Henry Grace à Dieu

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AnthonyRoll-1 Great Harry.jpg
Henry Grace à Dieu as depicted in the Anthony Roll.
Name: Henry Grace à Dieu (from 1547 Edward)
Builder: Woolwich Dockyard
Launched: 1514
Commissioned: 1514
Refit: rebuilt circa 1536
Honours and
Battle of the Solent
Fate: Accidentally destroyed by fire at Woolwich in August 1553[1]
General characteristics
Tons burthen: 1000[1]
Length: 165 ft (50 m)
Complement: 700[1]
Armament: 43 cannons, 141 swivel guns

Henry Grace à Dieu ("Henry, Thanks be to God"), also known as Great Harry,[1] was an English carrack or "great ship" of the King's Fleet in the 16th century, and in her day the largest warship in the world.[1] Contemporary with Mary Rose, Henry Grace à Dieu was even larger, and served as Henry VIII's flagship. Built by William Bond (master shipwright) under the direction of Robert Brygandine (clerk of the ships),[1] she had a large forecastle four decks high, and a stern castle two decks high. She was 165 feet (50 m) long, weighing 1,000 tons[a] and having a complement of 700 men.[1] It is said[by whom?] that she was ordered by Henry VIII in response to construction of the Scottish ship Michael, launched in 1511.


English warship Great Harry around 1555. Painting by Lüder Arenhold (1891)

The ship was built from 1512 to 1514 at the purpose-built Gun Wharf in Old Woolwich. This wharf became the origin of Woolwich Dockyard, although in the 1540s the dockyard moved further west to an area known as "The King's Yard", where it would remain for more than 300 years. Henry Grace à Dieu was one of the first vessels to feature gunports and had twenty of the new heavy bronze cannon, allowing for a broadside. She was fitted out later in the Naval Dockyard in Erith.[2] In all she mounted 43 heavy guns and 141 light guns. She was the first English two-decker and when launched she was, at 1500 tons burthen, the largest and most powerful warship in Europe.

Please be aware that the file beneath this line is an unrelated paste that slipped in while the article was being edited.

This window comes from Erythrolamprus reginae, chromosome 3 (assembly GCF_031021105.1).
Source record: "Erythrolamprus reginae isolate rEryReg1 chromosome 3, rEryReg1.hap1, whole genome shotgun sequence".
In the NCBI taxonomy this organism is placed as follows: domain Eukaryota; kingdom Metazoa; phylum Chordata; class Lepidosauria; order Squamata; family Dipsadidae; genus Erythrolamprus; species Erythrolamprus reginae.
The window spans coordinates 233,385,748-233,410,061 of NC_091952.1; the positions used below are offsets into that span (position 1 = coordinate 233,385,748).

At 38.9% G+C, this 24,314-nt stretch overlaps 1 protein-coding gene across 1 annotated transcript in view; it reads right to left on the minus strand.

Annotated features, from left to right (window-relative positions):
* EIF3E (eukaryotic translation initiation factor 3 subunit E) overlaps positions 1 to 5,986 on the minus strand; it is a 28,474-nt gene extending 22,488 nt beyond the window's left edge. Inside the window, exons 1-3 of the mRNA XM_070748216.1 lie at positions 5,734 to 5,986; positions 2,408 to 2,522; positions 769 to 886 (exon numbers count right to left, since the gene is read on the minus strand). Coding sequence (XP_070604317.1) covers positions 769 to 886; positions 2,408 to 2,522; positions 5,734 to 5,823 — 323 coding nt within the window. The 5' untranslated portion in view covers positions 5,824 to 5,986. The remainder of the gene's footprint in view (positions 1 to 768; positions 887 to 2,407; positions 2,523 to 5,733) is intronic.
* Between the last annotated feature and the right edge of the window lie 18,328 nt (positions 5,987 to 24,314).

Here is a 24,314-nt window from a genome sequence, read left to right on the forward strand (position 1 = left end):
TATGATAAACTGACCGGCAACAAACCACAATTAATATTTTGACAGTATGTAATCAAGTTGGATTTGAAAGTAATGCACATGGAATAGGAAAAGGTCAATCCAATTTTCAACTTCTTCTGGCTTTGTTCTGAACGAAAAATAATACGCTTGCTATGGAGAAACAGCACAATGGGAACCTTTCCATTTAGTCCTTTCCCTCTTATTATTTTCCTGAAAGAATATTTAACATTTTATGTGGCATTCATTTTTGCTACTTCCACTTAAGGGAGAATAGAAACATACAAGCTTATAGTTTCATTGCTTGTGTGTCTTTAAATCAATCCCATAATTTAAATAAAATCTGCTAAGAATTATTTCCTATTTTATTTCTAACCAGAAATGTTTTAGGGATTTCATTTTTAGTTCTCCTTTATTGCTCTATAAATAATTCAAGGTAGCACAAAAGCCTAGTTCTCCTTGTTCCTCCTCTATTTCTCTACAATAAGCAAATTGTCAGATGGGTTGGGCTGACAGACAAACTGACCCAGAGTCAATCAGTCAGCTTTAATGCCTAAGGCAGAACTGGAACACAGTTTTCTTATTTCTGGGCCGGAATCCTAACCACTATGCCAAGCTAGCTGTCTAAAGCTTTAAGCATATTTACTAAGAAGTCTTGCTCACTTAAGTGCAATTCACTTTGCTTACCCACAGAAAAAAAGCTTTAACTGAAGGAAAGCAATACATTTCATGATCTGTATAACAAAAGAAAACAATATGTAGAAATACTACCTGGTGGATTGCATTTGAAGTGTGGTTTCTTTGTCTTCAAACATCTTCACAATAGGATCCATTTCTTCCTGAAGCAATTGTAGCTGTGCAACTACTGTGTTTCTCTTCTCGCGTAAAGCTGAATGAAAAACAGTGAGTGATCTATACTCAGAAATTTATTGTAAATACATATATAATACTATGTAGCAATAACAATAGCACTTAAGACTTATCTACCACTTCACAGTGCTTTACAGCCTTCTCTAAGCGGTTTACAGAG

Very early on it became apparent that the ship was top heavy. She was plagued with heavy rolling in rough seas and her poor stability adversely affected gun accuracy and general performance as a fighting platform. To correct this, she underwent a substantial remodeling in Erith in 1536 (the same year as Mary Rose), during which the height of the hull was reduced. In this new form she was 1000 tons burthen and carried 151 guns of varying size, including 21 of bronze; her full crew was reduced to between 700 and 800. She was given an improved and innovative sailing arrangement with four masts, each divided into three sections; the forward two square rigged with mainsail, topsail and topgallants; and the aft two carrying five lateen sails between them. This allowed for easier handling of the sails and spread wind forces more evenly on the ship, resulting in better speed and maneuverability, and allowing better use of the heavy broadside. The only surviving contemporary depiction of the craft is from the Anthony Roll.[3]

19th century depiction by Antoine Léon Morel-Fatio.

Henry Grace à Dieu saw little action. She was present at the Battle of the Solent against French forces in 1545, in which Mary Rose sank. Overall, she was used more as a diplomatic vessel, taking Henry VIII to the summit with Francis I of France at the Field of the Cloth of Gold.

After the accession of Edward VI in 1547, she was renamed for him. She was accidentally destroyed at Woolwich by fire in August 1553.[1]

The tradition maintained by the Royal Navy of "showing the flag" at seaside towns to uphold the morale of the Navy is said to have its origins in a service held at the Bradstowe Chapel (Broadstairs, Kent) in 1514. The crew of Henry Grace à Dieu attended, whilst their ship, the largest and latest addition to the King's Fleet, was moored nearby.

See also[edit]


  1. ^ "... and was probably of 1,000 tons, although some contemporary accounts give the figure of 1,500."[1]


  1. ^ a b c d e f g h i Dear & Kemp 2007.
  2. ^ "A History of South London Suburbs". Ideal Homes. Retrieved 1 February 2015.
  3. ^ Lausanne, Edita. The Great Age of Sail, Patrick Stephens Ltd, 1967, p51.